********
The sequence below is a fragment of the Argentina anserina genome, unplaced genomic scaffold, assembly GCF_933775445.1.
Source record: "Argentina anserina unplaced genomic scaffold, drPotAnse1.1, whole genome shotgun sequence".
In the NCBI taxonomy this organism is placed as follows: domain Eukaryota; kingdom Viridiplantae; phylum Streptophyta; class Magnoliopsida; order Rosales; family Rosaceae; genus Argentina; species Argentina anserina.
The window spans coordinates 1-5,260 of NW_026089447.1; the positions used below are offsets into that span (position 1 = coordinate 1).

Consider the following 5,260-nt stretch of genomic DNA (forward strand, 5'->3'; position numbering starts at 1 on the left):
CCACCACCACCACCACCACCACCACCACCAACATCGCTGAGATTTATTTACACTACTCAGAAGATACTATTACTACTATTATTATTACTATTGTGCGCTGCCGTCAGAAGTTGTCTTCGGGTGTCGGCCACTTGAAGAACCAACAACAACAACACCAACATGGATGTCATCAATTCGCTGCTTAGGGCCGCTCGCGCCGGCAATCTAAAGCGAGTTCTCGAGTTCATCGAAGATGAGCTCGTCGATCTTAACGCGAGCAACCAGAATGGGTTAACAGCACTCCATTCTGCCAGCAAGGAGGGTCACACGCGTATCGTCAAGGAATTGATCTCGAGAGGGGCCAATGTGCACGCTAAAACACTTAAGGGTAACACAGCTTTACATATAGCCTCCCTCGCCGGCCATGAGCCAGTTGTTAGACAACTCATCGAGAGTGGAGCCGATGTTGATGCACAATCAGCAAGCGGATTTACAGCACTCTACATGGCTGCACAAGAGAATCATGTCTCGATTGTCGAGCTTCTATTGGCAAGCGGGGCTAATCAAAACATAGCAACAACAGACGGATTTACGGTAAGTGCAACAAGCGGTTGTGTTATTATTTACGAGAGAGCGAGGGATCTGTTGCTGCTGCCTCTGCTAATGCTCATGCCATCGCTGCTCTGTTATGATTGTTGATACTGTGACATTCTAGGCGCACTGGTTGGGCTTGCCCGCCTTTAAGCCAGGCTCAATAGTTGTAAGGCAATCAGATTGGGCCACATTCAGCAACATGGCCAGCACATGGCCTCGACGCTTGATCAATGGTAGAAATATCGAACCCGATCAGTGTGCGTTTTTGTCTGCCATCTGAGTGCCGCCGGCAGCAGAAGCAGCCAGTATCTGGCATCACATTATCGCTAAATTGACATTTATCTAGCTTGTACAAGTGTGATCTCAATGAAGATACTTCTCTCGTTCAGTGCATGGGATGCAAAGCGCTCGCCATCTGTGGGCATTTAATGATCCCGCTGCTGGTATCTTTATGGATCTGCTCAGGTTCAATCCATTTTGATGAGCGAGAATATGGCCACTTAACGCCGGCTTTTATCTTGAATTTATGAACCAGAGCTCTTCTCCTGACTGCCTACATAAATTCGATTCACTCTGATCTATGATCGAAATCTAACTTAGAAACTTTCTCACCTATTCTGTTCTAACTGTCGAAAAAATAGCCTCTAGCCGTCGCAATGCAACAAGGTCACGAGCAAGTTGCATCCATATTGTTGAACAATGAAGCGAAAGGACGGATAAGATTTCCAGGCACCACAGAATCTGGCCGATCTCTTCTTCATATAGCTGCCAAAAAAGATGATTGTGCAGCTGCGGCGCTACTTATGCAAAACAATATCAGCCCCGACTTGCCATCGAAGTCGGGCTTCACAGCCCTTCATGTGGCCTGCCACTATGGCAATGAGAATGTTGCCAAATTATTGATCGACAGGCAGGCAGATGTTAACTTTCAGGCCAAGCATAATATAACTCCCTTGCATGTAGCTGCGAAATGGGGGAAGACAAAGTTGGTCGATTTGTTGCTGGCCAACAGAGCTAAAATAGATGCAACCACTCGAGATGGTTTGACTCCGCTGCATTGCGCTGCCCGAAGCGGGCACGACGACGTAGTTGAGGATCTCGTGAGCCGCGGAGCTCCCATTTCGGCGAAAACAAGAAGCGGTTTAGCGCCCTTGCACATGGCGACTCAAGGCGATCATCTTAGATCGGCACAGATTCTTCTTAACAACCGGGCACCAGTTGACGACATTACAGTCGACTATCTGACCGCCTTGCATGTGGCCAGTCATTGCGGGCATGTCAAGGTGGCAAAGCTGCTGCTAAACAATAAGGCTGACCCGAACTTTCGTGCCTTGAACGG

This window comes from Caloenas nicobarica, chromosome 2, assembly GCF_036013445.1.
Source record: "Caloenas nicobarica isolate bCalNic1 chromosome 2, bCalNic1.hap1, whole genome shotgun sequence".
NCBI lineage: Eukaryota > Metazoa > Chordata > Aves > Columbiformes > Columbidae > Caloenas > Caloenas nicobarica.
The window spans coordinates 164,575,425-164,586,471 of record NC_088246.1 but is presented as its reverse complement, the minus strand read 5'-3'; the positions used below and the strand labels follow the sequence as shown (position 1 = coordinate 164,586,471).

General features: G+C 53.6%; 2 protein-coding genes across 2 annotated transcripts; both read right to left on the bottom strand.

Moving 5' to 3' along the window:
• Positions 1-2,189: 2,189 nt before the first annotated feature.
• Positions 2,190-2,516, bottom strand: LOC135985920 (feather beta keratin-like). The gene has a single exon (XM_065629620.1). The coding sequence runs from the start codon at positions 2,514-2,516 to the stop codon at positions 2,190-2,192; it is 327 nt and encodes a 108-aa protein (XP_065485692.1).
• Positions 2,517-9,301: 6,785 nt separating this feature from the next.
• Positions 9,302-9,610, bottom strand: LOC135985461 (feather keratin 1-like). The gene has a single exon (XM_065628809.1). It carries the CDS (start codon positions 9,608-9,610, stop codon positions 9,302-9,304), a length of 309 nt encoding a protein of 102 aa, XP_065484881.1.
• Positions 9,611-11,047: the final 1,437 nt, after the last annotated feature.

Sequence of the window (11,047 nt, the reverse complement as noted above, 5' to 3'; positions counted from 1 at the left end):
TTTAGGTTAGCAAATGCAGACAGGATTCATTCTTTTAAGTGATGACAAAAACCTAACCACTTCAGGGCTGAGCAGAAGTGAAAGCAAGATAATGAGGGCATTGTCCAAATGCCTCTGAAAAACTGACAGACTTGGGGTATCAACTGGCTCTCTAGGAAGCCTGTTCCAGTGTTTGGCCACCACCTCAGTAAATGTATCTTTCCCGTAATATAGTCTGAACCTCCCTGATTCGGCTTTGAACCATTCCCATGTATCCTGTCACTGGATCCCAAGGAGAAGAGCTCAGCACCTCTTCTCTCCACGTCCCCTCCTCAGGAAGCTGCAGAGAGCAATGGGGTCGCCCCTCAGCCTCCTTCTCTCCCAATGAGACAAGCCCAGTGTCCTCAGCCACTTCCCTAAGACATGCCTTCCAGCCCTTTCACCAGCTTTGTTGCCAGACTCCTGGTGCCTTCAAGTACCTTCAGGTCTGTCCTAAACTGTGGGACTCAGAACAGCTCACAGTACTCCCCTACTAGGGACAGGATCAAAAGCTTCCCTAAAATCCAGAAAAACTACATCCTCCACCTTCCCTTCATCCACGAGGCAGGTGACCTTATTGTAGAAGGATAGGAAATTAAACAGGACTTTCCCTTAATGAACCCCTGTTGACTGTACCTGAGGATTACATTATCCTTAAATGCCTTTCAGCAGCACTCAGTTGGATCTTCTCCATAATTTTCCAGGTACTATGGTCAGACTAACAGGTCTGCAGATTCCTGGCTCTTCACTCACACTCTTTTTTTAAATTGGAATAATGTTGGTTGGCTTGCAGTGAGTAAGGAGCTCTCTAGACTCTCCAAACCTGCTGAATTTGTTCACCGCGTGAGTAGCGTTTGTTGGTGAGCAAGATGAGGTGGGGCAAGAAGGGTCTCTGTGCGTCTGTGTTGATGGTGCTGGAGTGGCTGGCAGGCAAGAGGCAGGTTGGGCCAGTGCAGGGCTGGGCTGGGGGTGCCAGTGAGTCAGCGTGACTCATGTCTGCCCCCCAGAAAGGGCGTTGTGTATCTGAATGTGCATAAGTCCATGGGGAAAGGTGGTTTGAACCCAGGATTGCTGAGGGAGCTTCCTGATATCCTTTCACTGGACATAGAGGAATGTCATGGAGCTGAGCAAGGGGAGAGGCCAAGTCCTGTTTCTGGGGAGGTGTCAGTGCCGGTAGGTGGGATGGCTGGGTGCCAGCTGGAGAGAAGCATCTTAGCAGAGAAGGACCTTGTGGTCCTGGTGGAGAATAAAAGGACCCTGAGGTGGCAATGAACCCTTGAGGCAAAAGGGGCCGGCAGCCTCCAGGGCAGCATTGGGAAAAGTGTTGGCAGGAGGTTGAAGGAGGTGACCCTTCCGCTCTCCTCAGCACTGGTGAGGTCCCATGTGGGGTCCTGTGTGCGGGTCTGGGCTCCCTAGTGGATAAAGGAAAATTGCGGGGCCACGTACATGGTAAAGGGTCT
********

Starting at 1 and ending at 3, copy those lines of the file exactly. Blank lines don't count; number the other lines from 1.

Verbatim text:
The sequence below is a fragment of the Argentina anserina genome, unplaced genomic scaffold, assembly GCF_933775445.1.
Source record: "Argentina anserina unplaced genomic scaffold, drPotAnse1.1, whole genome shotgun sequence".
In the NCBI taxonomy this organism is placed as follows: domain Eukaryota; kingdom Viridiplantae; phylum Streptophyta; class Magnoliopsida; order Rosales; family Rosaceae; genus Argentina; species Argentina anserina.